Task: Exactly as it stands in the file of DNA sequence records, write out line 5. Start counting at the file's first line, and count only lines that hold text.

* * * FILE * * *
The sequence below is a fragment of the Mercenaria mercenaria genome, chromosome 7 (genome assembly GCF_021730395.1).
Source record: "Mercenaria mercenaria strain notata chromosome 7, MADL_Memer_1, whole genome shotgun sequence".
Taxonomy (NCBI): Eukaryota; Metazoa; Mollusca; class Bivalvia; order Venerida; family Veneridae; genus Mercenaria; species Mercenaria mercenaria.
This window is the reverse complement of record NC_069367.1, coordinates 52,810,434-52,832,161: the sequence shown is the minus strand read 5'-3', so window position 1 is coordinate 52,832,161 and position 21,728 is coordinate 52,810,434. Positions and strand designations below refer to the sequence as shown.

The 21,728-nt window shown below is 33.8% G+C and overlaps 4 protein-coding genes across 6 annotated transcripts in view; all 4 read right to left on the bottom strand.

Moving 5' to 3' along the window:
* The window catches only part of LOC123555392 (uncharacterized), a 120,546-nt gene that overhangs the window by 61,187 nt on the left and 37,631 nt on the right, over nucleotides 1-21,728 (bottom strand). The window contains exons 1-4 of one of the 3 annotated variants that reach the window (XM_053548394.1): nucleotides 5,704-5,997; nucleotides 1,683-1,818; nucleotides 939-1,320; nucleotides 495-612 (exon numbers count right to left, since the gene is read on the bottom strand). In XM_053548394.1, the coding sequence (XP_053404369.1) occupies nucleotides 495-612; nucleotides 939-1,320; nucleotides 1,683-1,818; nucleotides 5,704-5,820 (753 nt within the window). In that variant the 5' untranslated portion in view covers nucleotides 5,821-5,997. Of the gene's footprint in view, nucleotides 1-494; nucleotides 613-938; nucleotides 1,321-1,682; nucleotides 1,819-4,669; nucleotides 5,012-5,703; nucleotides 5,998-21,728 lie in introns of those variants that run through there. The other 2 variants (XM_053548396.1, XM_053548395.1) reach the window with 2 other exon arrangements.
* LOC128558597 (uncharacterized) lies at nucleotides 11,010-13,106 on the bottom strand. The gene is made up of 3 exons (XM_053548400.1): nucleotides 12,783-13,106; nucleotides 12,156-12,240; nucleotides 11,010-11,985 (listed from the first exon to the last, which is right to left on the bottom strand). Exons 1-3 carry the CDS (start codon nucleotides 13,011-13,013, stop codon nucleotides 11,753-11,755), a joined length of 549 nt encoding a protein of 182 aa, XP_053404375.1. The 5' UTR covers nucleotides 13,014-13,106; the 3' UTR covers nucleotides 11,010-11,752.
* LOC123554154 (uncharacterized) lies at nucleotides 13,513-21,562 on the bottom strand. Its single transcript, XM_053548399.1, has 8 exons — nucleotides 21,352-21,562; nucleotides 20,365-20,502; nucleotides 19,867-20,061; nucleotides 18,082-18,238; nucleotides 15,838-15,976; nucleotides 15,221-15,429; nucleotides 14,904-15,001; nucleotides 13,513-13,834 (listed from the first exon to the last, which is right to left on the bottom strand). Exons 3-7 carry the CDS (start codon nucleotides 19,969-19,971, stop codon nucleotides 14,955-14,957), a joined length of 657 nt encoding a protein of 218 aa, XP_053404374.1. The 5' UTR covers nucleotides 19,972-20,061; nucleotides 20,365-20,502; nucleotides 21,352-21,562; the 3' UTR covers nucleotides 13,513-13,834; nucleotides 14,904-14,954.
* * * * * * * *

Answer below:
The 21,728-nt window shown below is 33.8% G+C and overlaps 4 protein-coding genes across 6 annotated transcripts in view; all 4 read right to left on the bottom strand.